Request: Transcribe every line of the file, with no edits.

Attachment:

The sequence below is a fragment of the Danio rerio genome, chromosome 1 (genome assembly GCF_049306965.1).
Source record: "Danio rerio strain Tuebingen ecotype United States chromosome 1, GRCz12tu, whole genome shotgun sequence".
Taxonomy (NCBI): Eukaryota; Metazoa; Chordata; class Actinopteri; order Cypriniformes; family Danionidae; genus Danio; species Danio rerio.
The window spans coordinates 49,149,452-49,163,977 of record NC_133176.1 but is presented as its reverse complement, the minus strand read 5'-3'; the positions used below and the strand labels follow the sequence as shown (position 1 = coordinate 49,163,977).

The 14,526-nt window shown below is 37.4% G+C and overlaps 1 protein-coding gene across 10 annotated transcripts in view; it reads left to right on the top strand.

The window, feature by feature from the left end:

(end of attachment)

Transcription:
The sequence below is a fragment of the Danio rerio genome, chromosome 1 (genome assembly GCF_049306965.1).
Source record: "Danio rerio strain Tuebingen ecotype United States chromosome 1, GRCz12tu, whole genome shotgun sequence".
Taxonomy (NCBI): Eukaryota; Metazoa; Chordata; class Actinopteri; order Cypriniformes; family Danionidae; genus Danio; species Danio rerio.
The window spans coordinates 49,149,452-49,163,977 of record NC_133176.1 but is presented as its reverse complement, the minus strand read 5'-3'; the positions used below and the strand labels follow the sequence as shown (position 1 = coordinate 49,163,977).

The 14,526-nt window shown below is 37.4% G+C and overlaps 1 protein-coding gene across 10 annotated transcripts in view; it reads left to right on the top strand.

The window, feature by feature from the left end: